I found the book captivating and interesting. The book kept me second guessing and forced me to  keep turning the pages. The book revealed most of my unanswered questions. It showed how Yassen became the person who he was. The section I found most interesting was the parts when Yassen was being trained by Scorpia because of the fact he had no real identity and was untraceable. He was sent to an island called "Malagosto", in Venice. At this time he was known as Yasha and became a star student. Here is where he learned his trade of killing, practicing martial arts techniques and marksmanship. He was sent on a mission in New York in which he proved unsuccessful; he was then trained by 'John Rider', Alex's now deceased father. This proves as a strong link to Yassen's past and now future. The two formed a bond of partnership and mutual understanding. In fact the most tense seen was when Yassen was in a life and death situation because of a deadly spider on him. Luckily the protagonist was saved by a sniper bullet in which John fired. Later on in the book he discovers that John was really an MI6 agent all along and that the bond they had was fake. This was my favourite part of the book as it shows the reason in which why Yassen shows some leniency towards Alex. I believe that he has a sense of his past with John when he sees Alex and also sees himself within Alex. This has provided me with a greater insight and understanding of the Alex Rider series.

Although the book was quite lengthy and time consuming I would have still preferred if I had learnt a bit more about John Rider and his history. Besides that it was still a good view into Yassen's life. Overall I wasn't sure how I would feel about this book and how it would make me portray the Alex Rider series however after reading it, I would say I now have a clearer understanding. I would strongly suggest that anyone who has previously read the Alex Rider series to read this book as it would give them a greater appreciation of the series. Overall this was a great book and I would give it a 9/10.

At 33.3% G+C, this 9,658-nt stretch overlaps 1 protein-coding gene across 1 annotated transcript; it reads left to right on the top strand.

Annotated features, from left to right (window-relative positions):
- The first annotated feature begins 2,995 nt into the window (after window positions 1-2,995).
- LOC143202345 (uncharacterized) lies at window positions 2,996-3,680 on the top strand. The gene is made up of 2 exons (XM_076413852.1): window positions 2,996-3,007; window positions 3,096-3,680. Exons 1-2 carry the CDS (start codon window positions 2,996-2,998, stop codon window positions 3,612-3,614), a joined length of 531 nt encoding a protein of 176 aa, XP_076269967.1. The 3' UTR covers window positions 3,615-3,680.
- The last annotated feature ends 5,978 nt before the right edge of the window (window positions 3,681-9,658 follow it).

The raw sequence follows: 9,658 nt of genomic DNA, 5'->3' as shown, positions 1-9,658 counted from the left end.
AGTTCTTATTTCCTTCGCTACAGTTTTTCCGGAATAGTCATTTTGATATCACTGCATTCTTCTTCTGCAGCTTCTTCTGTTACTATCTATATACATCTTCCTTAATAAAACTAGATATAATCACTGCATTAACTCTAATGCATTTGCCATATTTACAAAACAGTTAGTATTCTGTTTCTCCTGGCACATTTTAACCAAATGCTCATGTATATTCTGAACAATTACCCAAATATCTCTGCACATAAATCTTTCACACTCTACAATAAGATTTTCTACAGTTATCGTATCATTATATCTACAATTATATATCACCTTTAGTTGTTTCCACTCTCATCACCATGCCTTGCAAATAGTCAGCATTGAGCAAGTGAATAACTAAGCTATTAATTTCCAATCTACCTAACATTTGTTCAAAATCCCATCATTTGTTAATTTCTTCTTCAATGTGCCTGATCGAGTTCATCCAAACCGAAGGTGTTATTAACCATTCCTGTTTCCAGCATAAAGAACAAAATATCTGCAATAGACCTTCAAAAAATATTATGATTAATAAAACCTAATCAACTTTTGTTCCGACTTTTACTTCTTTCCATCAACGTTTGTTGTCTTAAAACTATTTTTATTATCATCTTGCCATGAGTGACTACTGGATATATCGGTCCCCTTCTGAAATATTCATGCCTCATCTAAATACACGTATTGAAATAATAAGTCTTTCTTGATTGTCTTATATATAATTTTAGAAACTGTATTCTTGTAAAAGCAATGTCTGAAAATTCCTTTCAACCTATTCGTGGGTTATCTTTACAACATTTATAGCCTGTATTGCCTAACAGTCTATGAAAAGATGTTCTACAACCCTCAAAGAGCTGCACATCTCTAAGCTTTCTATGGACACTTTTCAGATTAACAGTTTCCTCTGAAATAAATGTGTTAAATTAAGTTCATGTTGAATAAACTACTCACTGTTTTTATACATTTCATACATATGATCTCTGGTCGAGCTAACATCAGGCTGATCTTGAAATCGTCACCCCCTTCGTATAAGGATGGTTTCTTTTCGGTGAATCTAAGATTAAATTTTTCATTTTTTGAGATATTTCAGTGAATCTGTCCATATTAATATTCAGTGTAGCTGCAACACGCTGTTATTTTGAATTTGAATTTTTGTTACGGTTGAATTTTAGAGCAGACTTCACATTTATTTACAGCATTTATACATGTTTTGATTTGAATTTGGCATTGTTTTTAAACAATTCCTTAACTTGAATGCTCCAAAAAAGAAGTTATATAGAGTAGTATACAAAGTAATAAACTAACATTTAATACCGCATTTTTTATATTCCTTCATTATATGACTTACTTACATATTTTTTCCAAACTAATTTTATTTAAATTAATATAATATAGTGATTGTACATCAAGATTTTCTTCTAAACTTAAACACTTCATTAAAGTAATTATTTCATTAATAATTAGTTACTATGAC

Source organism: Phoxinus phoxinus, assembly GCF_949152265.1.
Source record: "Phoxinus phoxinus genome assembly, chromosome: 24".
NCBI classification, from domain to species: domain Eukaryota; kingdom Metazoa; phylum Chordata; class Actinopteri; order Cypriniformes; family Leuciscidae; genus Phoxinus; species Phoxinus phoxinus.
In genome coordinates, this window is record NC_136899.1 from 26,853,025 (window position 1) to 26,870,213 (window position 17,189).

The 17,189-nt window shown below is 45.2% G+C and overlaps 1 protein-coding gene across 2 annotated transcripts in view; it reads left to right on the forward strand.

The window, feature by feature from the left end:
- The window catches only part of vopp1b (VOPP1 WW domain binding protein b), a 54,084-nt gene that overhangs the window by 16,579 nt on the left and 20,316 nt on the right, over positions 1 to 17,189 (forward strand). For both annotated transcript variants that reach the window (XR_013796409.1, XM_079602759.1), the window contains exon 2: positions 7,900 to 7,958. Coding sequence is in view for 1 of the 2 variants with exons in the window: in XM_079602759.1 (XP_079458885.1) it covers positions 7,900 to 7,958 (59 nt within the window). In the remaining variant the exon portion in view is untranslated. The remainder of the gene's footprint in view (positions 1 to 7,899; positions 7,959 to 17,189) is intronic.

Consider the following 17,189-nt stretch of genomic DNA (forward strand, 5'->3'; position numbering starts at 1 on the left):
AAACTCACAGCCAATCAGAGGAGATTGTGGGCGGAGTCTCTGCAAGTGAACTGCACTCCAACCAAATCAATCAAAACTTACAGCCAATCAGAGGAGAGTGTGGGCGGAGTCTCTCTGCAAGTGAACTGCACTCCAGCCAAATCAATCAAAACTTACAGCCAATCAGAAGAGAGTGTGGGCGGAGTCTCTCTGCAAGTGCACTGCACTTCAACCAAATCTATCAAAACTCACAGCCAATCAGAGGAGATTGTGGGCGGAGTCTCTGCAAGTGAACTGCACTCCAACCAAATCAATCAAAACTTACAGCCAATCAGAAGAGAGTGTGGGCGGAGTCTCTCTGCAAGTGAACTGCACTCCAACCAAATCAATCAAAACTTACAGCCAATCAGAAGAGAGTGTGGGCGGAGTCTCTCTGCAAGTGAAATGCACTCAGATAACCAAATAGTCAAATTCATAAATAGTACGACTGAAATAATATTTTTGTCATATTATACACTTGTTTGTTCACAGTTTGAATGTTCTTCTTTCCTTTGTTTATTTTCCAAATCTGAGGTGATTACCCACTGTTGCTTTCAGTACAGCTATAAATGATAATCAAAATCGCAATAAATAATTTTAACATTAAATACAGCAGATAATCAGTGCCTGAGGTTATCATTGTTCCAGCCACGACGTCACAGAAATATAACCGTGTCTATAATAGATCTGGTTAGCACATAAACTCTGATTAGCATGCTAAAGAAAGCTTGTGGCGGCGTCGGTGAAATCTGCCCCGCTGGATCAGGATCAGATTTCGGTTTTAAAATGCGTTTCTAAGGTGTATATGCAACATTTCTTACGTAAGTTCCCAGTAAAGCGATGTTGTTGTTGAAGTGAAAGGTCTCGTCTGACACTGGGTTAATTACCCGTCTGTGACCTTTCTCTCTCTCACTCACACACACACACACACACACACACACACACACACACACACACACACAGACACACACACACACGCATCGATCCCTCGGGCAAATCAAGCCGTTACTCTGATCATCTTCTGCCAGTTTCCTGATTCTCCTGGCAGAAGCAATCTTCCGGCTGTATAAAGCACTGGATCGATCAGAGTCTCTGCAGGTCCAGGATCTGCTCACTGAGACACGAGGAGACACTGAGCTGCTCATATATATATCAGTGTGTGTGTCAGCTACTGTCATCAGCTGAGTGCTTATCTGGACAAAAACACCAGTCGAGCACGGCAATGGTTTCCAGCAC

Flawed by Cecelia Ahern tells us the story of Celestine North and her journey of finding out everything she knew, all the laws she and her society had thought was right would crumble her sense of morals. Celestine has the perfect life including a perfect boyfriend, whose father is the head judge of the Guild, a court that decides if someone is Flawed or not after thorough questioning. Celestine has always been a rule follower and stays away from the “Flawed” just as their government wants. The Flawed don't follow the rules and are never to be helped by citizens. Celestine life turns upside down when she witnesses a Flawed man dying at the front end of the bus, Celestine makes a decision to help him which is seen as a crime because he is flawed. In Celestine’s eyes, this is a moral issue and she simply cannot allow an old man to die because two unflawed people decided to take his seat. The government however sees this as a rebellion. Not wanting to be marked as Flawed, Celestine receives all the help she can get from her boyfriend’s father Judge Crevan who wants her to lie about the situation which would put the flawed man's life in danger but, in the end it’s up to Celestine. Will she hide her true intentions and betray everything she morally believes in or reveal her true intentions and become “Flawed?”

I really enjoyed this book and it's the first one I've read by Cecelia Ahern. It's really gripping from the start, sharp and entertaining. The book's main theme tackles discrimination and I loved following Celestine’s growth from a girl that wouldn't speak her mind being afraid of getting in trouble to a woman who stands up for what is right and what she believes in.